¶ 25. However, sufficient evidence exists to support the speeding conviction. Officer Patrick specifically testified that he estimated Freeman's speed by following, or pacing, him. Cross-examination did not undermine this testimony. While we strongly encourage the State to properly introduce radar readings in the future, under the specific facts of this case, the testimony regarding Officer Patrick's estimations of Freeman's speed by following him is sufficient evidence to uphold the speeding conviction.
¶ 26. Freeman does not adequately contest that he littered. Furthermore, sufficient evidence exists to support Freeman's speeding conviction. Thus, this Court affirms Freeman's convictions for littering and speeding. Because Freeman's due process right to present a complete defense was irretrievably violated by the loss of the videotape, we reverse and render his DUI conviction.
¶ 27. CONVICTION OF SPEEDING AND SENTENCE TO PAY COURT COSTS, FEES AND ASSESSMENTS AND A FINE OF FIFTY (50) DOLLARS, WITH CONDITIONS, AFFIRMED. CONVICTION OF LITTERING AND SENTENCE TO PAY COURT COSTS, FEES AND ASSESSMENTS AND A FINE OF FIFTY (50) DOLLARS, WITH CONDITIONS, AFFIRMED. CONVICTION OF DUI—FIRST OFFENSE, REVERSED AND RENDERED.
1. Officer Patrick further responded to questioning on direct examination:Q: Initially, you said he ran off the road. Did he run all the way off the road?A: Right. It was—the vehicle went from one side—I can't recall if the left first or the right first, but it ran off one side and came back.The DUI ticket issued also contained a notation by Officer Patrick that states that Freeman “ran off road.” On cross-examination, Freeman's counsel asserted that the destroyed video showed Freeman's vehicle traveling without swerving. Officer Patrick stated that you could not tell that Freeman's vehicle was swerving on the video, but stated that he could tell from his vehicle that Freeman was swerving. Further, Officer Patrick changed his testimony regarding Freeman running off the road. On cross-examination, he testified that Freeman merely swerved within his own lane. The county court ultimately found Freeman not guilty of careless driving.
2. The record indicates that three PBTs may have been administered. However, Officer Patrick only recalls administering two PBTs, and the record does not contain any evidence or testimony regarding what the reading on the third PBT may have been.
3. Unlike most cases on the issue, in which the destruction was a “matter of routine,” or “in accord with their normal practice,” the destruction in this case was not done pursuant to a routine destruction of evidence policy. See Trombetta, 467 U.S. at 488.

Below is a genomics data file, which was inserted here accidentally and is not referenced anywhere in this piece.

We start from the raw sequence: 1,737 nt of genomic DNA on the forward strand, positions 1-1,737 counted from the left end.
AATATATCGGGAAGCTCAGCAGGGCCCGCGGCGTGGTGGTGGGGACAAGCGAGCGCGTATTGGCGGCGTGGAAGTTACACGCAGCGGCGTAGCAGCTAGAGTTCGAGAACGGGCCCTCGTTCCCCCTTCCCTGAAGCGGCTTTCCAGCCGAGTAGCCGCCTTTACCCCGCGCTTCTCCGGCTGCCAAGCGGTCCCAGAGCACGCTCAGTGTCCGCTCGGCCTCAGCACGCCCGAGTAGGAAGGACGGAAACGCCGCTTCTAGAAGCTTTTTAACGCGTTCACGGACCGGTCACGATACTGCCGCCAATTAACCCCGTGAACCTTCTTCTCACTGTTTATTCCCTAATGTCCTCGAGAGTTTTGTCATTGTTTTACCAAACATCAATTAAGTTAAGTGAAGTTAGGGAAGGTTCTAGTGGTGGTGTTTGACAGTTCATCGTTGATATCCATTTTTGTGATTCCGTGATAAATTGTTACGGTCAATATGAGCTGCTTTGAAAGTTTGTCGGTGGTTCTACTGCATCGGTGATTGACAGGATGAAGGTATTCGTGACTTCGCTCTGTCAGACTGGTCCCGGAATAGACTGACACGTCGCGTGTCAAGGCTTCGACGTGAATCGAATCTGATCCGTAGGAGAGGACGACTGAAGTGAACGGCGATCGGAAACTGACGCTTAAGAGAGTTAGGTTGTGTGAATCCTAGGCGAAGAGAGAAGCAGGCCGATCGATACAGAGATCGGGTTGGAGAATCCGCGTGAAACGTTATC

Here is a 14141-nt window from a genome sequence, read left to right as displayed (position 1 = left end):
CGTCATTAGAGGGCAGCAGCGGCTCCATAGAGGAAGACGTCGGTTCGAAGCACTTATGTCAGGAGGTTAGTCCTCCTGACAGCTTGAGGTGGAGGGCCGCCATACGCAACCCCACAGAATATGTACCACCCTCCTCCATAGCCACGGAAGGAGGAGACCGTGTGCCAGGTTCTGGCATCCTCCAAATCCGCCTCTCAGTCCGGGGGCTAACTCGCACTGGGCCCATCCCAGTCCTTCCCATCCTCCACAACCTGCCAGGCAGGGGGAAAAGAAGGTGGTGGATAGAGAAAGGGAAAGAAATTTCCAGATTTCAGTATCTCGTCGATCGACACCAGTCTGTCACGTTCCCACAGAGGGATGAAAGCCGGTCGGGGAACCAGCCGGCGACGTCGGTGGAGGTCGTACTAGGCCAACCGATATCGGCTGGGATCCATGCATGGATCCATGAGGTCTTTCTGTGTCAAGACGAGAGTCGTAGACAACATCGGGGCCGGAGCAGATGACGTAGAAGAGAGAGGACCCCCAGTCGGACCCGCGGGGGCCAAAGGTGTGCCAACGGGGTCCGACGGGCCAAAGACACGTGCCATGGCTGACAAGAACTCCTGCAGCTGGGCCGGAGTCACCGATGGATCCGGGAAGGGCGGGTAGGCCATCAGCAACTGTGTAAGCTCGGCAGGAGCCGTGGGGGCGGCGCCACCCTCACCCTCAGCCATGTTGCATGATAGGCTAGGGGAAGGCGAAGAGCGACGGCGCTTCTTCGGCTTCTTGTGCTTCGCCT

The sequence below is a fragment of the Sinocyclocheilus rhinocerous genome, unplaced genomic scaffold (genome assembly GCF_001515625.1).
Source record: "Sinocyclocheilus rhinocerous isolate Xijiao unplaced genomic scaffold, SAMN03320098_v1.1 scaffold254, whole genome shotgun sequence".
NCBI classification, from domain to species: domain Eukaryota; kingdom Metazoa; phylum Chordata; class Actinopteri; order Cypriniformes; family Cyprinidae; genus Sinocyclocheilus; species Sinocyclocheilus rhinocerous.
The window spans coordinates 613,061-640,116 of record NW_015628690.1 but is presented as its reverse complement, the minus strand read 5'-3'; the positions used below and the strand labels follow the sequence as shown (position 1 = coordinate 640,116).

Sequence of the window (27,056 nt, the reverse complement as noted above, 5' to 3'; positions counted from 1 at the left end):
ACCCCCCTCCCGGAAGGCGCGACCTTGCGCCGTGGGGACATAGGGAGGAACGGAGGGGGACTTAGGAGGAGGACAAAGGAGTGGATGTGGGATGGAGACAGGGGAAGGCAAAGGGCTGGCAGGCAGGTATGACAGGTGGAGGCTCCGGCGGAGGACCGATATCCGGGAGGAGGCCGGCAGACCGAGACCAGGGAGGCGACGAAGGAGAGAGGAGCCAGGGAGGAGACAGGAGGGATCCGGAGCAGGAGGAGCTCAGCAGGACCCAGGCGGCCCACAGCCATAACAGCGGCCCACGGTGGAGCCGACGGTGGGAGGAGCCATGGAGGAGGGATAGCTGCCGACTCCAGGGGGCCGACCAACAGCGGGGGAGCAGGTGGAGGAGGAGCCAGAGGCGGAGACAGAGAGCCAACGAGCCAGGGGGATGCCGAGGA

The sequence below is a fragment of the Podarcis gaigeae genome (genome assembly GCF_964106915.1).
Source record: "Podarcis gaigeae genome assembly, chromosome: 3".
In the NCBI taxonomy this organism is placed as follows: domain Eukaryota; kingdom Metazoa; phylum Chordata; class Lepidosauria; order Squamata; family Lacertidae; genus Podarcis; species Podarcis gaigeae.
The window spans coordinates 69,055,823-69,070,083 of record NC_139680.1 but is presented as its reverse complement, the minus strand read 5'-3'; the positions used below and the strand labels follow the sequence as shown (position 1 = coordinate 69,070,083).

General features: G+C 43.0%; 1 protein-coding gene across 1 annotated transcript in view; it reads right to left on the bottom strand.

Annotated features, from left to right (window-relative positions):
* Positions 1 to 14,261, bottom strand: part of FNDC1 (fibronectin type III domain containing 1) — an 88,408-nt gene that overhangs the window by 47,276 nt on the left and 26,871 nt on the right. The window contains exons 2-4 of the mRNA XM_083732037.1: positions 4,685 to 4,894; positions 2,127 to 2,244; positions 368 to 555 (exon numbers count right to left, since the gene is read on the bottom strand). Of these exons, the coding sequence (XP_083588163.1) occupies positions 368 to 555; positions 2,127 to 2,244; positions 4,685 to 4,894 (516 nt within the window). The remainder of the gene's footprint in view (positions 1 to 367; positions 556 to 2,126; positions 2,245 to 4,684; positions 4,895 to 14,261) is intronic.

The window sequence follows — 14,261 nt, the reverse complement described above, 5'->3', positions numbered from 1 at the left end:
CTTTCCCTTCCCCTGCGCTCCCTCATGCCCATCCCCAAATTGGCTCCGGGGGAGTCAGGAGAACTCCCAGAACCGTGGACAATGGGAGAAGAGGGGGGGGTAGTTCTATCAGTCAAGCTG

4. We note that video evidence is different from biological evidence such as DNA samples in that it is much easier to preserve and/or produce to the defense. It need not be subject to testing or preserved using specialized scientific processes. The State offers no excuse as to why it did not comply with the discovery requests and the court order, other than that Officer Patrick did not think he had the software on his computer with which to copy the video. There is no evidence that such software would be difficult to obtain and utilize, especially given the nearly fourteen months that elapsed between the first request for the video and the assertion that the video was destroyed. In making this distinction, we do not suggest that the loss or destruction of biological or like evidence is any less egregious than the destruction of video evidence. We merely note that video evidence is likely to be even easier for the State to produce to defendants.
5. We note that while there may be legitimate reasons to violate a court order, such as a force majeure or the like, the State did not offer one here.
6. Because we reverse Freeman's DUI conviction on the ground of the due process violation, we decline to address Freeman's argument that Officer Patrick lacked probable cause to arrest him.
7. To the extent Freeman argues that his speeding conviction should be reversed because Officer Patrick lacked probable cause to stop him, this argument is without merit. A traffic stop is reasonable under the Fourth Amendment where an officer has probable cause to believe that a traffic violation has occurred. Whren v. United States 517 U.S. 806, 810, 116 S.Ct. 1769, 1772, 135 L.Ed.2d 89 (1996). Officer Patrick determined via his radar that Freeman's speed was 69 miles per hour in a 55 mile per hour zone. He also testified that he estimated the speed by following Freeman. Even if Officer Patrick was operating his radar incorrectly, as Freeman alleges, his testimony establishes a reasonable belief that speeding, a traffic violation, has occurred. See Harrison v. State, 800 So.2d 1134, 1138–39 (Miss.2001).
8. It is not argued here that tuning forks established the accuracy of the device. See Stidham, 750 So.2d at 1241 (holding that tuning forks were acceptable means of proving radar accuracy where two officers testified that tuning forks were used three times the day of the stop and that every time they were used, the radar “checked functional”). Regardless, Officer Patrick testified that he used tuning forks three times on the day of the stop, but notably did not testify as to the results; thus, the record does not reflect whether the forks indicated that the radar was functioning properly. No evidence of the radar device's accuracy was adduced at trial. As far as this Court knows, the test results may have been that the radar was functioning improperly. That information simply is not in the record.
9. We need not determine whether the Radar Unit Certification is a testimonial statement under the Confrontation Clause, because, regardless of its testimonial nature, it was improperly admitted into evidence.
KING, Justice, for the Court:
WALLER, C.J., DICKINSON AND RANDOLPH, P.JJ., LAMAR, KITCHENS, CHANDLER, PIERCE AND COLEMAN, JJ., CONCUR.
Docket No: No. 2012–KM–00192 -SCT.
Decided: May 30, 2013